We all know that some days our children who live with ADHD really test us and some of those days we just feel that we cannot do this any longer. With school heading back most of us will experience these mornings.
I recall one of those days where I took my son to school. This particular day I had to be early as I needed to be at an appointment at a certain time. We all know that things are bound to happen when you need to be somewhere important, however combine that with having to change a routine on a child living with ADHD and well, you know how this goes…..
After spending the car ride (and before) explaining to my son that we needed to be at school early that morning because I had an important meeting to get to, he agreed, and I thought everything was going to be fine.
We get to school and pull up in the carpark and I say “OK, let’s go” No, mummy, it isn’t 8.30 yet (the clock said 8.10am and I needed to be at my appointment by 8.30am.
After taking a deep breath, I reminded him that we had spoken about this scenario and we needed to get to school early this morning.
Well, that was enough to send an ADHD child into meltdown. His world was just changed, I was asking him to go into school and deal with things he doesn’t normally deal with because school doesn’t start until 8.30am and he doesn’t normally get to school until 8.30am.
I instantly panicked, I had to be somewhere but there was no way my son was getting out of the car. My emotions went from trying to stay calm and talk him through his anxiety to yelling at him in a state of panic and frustration. I think in that 10 minutes I used every parenting tactic I had.
After I started crying myself, I realised that I wasn’t going to make my appointment as I wasn’t getting my son out of the car. By this stage he was on the floor of the car in the foetal position sobbing profusely.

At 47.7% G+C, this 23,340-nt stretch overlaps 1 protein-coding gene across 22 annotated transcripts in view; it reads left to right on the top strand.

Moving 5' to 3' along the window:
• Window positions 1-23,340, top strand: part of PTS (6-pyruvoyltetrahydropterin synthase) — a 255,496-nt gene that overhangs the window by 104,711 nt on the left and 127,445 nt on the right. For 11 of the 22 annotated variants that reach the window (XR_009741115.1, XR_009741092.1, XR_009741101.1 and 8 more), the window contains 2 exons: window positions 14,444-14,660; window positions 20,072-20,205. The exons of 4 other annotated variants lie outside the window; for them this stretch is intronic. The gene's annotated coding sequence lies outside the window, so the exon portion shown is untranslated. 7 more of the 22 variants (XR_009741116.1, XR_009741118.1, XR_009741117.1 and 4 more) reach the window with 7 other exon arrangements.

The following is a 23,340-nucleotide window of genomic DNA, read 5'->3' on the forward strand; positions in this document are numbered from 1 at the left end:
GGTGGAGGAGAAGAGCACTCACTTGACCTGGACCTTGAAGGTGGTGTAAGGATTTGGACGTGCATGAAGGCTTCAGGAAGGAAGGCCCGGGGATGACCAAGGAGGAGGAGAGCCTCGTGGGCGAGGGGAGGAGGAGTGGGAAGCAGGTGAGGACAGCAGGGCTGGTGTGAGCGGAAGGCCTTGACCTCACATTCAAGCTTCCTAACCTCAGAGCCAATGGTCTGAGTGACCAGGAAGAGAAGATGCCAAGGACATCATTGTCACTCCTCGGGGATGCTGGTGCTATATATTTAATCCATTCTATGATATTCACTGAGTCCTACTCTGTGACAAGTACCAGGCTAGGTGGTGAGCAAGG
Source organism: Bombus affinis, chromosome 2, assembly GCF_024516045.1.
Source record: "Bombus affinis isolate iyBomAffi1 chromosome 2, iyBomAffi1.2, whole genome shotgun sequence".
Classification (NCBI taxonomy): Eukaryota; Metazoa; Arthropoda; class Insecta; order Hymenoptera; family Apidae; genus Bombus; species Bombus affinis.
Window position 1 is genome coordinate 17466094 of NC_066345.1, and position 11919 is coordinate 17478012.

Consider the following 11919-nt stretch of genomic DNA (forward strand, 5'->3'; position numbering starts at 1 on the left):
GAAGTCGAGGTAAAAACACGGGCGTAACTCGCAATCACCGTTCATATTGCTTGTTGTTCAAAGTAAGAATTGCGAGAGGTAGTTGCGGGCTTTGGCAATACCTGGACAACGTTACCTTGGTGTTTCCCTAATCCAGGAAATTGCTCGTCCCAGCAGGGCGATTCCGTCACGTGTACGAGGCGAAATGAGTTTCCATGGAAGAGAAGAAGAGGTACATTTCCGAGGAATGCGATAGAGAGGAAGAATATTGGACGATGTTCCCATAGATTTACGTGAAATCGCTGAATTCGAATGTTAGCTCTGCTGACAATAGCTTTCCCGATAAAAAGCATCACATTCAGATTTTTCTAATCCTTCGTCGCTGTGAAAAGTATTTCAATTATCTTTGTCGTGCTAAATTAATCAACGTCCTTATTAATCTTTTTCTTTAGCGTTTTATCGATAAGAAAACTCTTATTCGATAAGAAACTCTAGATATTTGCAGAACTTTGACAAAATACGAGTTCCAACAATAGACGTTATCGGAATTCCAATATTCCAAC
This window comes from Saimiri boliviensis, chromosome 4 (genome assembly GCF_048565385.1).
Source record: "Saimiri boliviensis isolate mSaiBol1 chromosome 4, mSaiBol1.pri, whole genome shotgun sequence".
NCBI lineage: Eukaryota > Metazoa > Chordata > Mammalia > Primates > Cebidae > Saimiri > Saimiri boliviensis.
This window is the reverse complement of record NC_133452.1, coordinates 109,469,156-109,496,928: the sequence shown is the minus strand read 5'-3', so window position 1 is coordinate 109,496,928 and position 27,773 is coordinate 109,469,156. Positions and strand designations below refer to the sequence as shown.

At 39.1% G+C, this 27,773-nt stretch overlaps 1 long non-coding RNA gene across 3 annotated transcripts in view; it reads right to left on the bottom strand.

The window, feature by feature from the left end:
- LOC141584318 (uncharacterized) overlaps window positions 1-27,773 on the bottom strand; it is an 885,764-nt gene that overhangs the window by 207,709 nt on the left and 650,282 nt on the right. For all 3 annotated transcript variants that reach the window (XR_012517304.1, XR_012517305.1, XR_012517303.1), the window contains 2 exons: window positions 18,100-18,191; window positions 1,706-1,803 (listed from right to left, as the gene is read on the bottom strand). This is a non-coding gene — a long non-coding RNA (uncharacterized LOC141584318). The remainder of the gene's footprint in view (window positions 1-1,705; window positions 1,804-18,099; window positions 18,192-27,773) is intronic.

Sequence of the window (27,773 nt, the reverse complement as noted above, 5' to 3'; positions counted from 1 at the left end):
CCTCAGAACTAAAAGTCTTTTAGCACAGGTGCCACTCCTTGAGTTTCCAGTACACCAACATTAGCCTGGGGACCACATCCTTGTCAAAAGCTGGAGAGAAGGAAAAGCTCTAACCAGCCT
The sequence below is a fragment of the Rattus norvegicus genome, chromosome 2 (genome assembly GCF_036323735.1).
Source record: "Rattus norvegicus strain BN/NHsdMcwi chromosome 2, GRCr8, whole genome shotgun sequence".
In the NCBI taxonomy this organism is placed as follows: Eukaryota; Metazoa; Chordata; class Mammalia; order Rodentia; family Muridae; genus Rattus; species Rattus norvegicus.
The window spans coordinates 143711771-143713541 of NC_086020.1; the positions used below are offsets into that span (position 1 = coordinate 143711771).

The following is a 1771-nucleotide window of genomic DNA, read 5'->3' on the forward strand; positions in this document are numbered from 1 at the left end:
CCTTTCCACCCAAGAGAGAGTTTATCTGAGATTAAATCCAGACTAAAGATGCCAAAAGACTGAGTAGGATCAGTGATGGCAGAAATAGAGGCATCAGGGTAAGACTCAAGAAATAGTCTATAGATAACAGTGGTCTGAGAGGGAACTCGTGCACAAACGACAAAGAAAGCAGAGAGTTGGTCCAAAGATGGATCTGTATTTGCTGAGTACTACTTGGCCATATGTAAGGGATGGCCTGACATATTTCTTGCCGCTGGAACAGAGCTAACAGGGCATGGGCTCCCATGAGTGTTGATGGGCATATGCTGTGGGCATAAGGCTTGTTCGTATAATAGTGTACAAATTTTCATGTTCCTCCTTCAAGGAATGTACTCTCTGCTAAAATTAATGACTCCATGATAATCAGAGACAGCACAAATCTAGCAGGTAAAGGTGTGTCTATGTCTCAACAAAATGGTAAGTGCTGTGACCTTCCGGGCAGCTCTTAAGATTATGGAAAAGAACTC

I called my appointment and told them I would be late and there was nothing I could do about it.
I think tried to talk to him some more, nothing was working.
I knew I needed help, but I had never actually asked for help before, I was used to dealing with this myself, all the time!
I walked into the school office and I must have looked like I was struggling as the receptionist immediately asked me if I needed the counsellor to help me. Um, yep that would be great, I said very quietly.
The counsellor came out to the car, jumped in the back seat with my son and managed to get him out calmly.
She then told him to say goodbye to me so I could continue on my day.
Afterwards, I got back in my car and drove to my appointment.
However, on the way there I cried and cried and cried. This was a traumatic experience and I was struggling with how I handled it.
I felt like a failure as I had to ask for help!
In hindsight, I realise that was ridiculous and that we all need help sometimes but in that moment I wasn’t thinking that.
As parents of children living with ADHD, this may be a story that you can relate to, sometimes more than once.
My 3 key learnings for this situation that will help you if you are ever in a similar situation:
- Remember, this is not your fault! Our children sometimes have a problem adapting to different situations and no matter how much you think you prepare them, it just may not work.
- It’s ok if you cry and feel out of control. This is a hard job sometimes and it is ok to feel overwhelmed. One thing that was told to me that day was that by reaching this level of helplessness and having to ask for help was just a way that I was growing to what I call another level. I didn’t understand that until a few days letter when I ended up feeling stronger from the whole ordeal. I needed to reach that point, so I could grow and learn from it.
- It is perfectly fine to ask for help. There is always sometime that will be willing to help you. A complete stranger even, you never know, there is always someone. Don’t be ashamed or afraid to ask for help, we all need it at some point or another.
Although that situation felt out of control for me at the time, I learned a lot from that situation and I was a stronger person for it.
What situations have you felt have made you a stronger person? Feel free to share on the Facebook group.
If you would like to learn how to handle these situations better then contact us for our available coaching sessions.
Paula is an ADHD coach, parent advocate and author who is passionate about helping parents with children living with ADHD and changing society’s opinion on ADHD. Paula is available for speaking events also.
If you want more information on how to work with your ADHD child feel free to contact Paula at firstname.lastname@example.org